"It's made to be an important part of the language's error handling, which is something that would need to be the same across every Go compiler."

It will be a problematic part of the language's error handling and making it optional will allow those who want to avoid its problems to be able to do so.

Without the switch it is likely most people will just see as a new feature and embrace it and never ask themselves if in fact it should be used.

With the switch — and articles explaining the new feature that mention the switch — many people will understand that it has problematic potential and thus will allow the Go team to study if it was a good inclusion or not by seeing how much public code avoids using it vs. how public code uses it. That could inform design of Go 3.

"No, I am not. Compiler flags should not change the spec of the language."

Saying you are not playing semantics does not mean you are not playing semantics.

Fine. Then I instead request a new top level command called (something like) build-guard used to disallow problematic features during compilation, starting with disallowing try().

Of course the best outcome is if the try() feature is tabled with a plan to reconsider solving the issue a different way the future, a way in which the vast majority agrees with. But I fear the ship has already sailed on try() so I am hoping to minimize its downside.


So now if you truly agree with @networkimprov then hold your reply until later, as they suggested.

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commented Jun 16, 2019

Sorry to interrupt, but I have facts to report :-)

I'm sure the Go team has already benchmarked defer, but I haven't seen any numbers...

$ go test -bench=.
goos: linux
goarch: amd64
BenchmarkAlways2-2      20000000                72.3 ns/op
BenchmarkAlways4-2      20000000                68.1 ns/op
BenchmarkAlways6-2      20000000                68.0 ns/op

BenchmarkNever2-2       100000000               16.5 ns/op
BenchmarkNever4-2       100000000               13.1 ns/op
BenchmarkNever6-2       100000000               13.5 ns/op

Source

package deferbench

import (
   "fmt"
   "errors"
   "testing"
)

func Always(iM, iN int) (err error) {
   defer func() {
      if err != nil {
         err = fmt.Errorf("d: %v", err)
      }
   }()
   if iN % iM == 0 {
      return errors.New("e")
   }
   return nil
}

func Never(iM, iN int) (err error) {
   if iN % iM == 0 {
      return fmt.Errorf("r: %v", errors.New("e"))
   }
   return nil
}

func BenchmarkAlways2(iB *testing.B) { for a := 0; a < iB.N; a++ { Always(1e2, a) }}
func BenchmarkAlways4(iB *testing.B) { for a := 0; a < iB.N; a++ { Always(1e4, a) }}
func BenchmarkAlways6(iB *testing.B) { for a := 0; a < iB.N; a++ { Always(1e6, a) }}

func BenchmarkNever2(iB *testing.B) { for a := 0; a < iB.N; a++ { Never(1e2, a) }}
func BenchmarkNever4(iB *testing.B) { for a := 0; a < iB.N; a++ { Never(1e4, a) }}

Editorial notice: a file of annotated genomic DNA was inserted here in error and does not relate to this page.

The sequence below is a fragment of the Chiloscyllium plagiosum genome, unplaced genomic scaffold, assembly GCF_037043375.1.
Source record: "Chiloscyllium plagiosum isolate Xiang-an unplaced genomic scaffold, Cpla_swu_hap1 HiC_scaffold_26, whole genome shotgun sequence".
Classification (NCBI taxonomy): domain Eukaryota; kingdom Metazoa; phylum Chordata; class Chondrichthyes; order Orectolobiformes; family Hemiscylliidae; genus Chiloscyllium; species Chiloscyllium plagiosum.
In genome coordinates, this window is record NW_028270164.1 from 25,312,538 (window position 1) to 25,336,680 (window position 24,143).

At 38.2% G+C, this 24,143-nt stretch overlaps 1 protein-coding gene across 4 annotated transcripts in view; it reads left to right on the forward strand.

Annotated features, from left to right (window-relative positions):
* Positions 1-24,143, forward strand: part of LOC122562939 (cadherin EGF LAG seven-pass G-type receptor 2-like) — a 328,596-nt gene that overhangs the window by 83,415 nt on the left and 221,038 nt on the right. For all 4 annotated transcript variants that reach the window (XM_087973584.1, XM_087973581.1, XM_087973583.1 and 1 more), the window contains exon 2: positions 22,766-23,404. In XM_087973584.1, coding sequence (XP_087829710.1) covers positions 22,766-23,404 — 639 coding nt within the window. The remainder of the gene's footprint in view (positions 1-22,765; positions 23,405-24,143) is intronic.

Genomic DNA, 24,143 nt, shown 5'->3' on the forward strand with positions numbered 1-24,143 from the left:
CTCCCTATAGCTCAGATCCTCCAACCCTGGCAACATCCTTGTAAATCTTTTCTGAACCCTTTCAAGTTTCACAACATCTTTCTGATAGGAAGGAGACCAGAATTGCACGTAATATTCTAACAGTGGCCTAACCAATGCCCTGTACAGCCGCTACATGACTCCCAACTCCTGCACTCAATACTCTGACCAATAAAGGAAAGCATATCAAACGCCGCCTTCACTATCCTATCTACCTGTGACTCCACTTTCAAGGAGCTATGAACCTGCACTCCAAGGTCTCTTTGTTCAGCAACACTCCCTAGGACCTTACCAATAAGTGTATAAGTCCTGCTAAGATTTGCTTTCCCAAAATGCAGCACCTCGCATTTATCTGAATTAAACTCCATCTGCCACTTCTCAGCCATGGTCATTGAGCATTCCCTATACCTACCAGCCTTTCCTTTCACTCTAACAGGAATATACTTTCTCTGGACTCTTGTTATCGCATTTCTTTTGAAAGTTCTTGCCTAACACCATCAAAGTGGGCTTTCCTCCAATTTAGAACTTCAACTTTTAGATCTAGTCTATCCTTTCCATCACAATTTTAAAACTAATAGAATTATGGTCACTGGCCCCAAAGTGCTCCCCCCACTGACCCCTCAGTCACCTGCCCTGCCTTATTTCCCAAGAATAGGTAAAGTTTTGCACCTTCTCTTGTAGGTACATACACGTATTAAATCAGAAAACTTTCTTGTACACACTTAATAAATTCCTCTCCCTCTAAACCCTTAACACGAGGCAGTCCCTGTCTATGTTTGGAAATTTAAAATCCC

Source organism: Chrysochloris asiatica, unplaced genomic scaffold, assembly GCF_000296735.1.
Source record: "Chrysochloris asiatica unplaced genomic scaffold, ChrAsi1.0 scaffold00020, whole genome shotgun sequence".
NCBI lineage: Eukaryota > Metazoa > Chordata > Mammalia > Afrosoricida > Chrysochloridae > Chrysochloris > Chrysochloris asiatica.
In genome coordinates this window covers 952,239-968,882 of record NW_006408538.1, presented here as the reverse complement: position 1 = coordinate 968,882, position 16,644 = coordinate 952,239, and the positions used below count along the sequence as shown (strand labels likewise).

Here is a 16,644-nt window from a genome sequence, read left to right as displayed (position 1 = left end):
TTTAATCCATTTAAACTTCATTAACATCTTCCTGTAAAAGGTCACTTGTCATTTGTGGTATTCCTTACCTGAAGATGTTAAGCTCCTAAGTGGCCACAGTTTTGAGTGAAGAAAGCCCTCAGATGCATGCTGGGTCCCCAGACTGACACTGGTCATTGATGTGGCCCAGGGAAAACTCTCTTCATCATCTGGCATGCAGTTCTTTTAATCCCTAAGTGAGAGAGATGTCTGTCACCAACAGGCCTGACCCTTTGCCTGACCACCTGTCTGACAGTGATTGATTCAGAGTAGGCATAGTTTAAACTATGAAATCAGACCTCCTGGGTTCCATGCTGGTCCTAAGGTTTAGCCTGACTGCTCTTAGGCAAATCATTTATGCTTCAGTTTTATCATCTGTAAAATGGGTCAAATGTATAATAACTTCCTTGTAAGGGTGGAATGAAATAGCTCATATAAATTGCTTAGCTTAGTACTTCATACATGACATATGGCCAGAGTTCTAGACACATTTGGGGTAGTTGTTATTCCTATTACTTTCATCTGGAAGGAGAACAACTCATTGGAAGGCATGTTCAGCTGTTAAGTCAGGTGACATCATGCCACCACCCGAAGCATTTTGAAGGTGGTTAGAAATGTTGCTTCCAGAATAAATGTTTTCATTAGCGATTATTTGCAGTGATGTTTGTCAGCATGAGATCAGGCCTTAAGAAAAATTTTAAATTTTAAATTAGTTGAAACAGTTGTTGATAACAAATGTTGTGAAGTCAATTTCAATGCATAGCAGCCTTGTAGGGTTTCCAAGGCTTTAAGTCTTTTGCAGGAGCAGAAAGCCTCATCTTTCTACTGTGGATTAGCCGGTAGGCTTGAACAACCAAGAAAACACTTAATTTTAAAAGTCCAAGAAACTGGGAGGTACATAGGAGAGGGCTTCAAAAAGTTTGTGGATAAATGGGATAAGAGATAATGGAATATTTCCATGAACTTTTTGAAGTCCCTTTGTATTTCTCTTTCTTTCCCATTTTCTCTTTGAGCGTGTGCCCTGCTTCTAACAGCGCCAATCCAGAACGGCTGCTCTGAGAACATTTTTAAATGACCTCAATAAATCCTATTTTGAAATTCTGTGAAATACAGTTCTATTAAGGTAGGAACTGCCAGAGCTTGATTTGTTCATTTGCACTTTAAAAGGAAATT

func BenchmarkNever6(iB *testing.B) { for a := 0; a < iB.N; a++ { Never(1e6, a) }}
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commented Jun 16, 2019

@networkimprov

From https://github.com/golang/proposal/blob/master/design/32437-try-builtin.md#efficiency-of-defer (my emphasis in bold)

Independently, the Go runtime and compiler team has been discussing alternative implementation options and we believe that we can make typical defer uses for error handling about as efficient as existing “manual” code. We hope to make this faster defer implementation available in Go 1.14 (see also ** CL 171758 ** which is a first step in this direction).

i.e. defer is now 30% performance improvement for go1.13 for common usage, and should be faster and just as efficient as non-defer mode in go 1.14

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commented Jun 16, 2019

Maybe someone can post numbers for 1.13 and the 1.14 CL?

Optimizations don't always survive contact with the enemy... er, ecosystem.

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commented Jun 16, 2019

1.13 defers will be about 30% faster:

name     old time/op  new time/op  delta
Defer-4  52.2ns ± 5%  36.2ns ± 3%  -30.70%  (p=0.000 n=10+10)

This is what I get on @networkimprov 's tests above (1.12.5 to tip):

name       old time/op  new time/op  delta
Always2-4  59.8ns ± 1%  47.5ns ± 1%  -20.57%  (p=0.008 n=5+5)
Always4-4  57.9ns ± 2%  43.5ns ± 1%  -24.96%  (p=0.008 n=5+5)
Always6-4  57.6ns ± 2%  44.1ns ± 1%  -23.43%  (p=0.008 n=5+5)
Never2-4   13.7ns ± 8%   3.8ns ± 4%  -72.27%  (p=0.008 n=5+5)
Never4-4   10.5ns ± 6%   1.3ns ± 2%  -87.76%  (p=0.008 n=5+5)
Never6-4   10.8ns ± 6%   1.2ns ± 1%  -88.46%  (p=0.008 n=5+5)

(I'm not sure why Never ones are so much faster. Maybe inlining changes?)

The optimizations for defers for 1.14 are not implemented yet, so we don't know what the performance will be. But we think we should get close to the performance of a regular function call.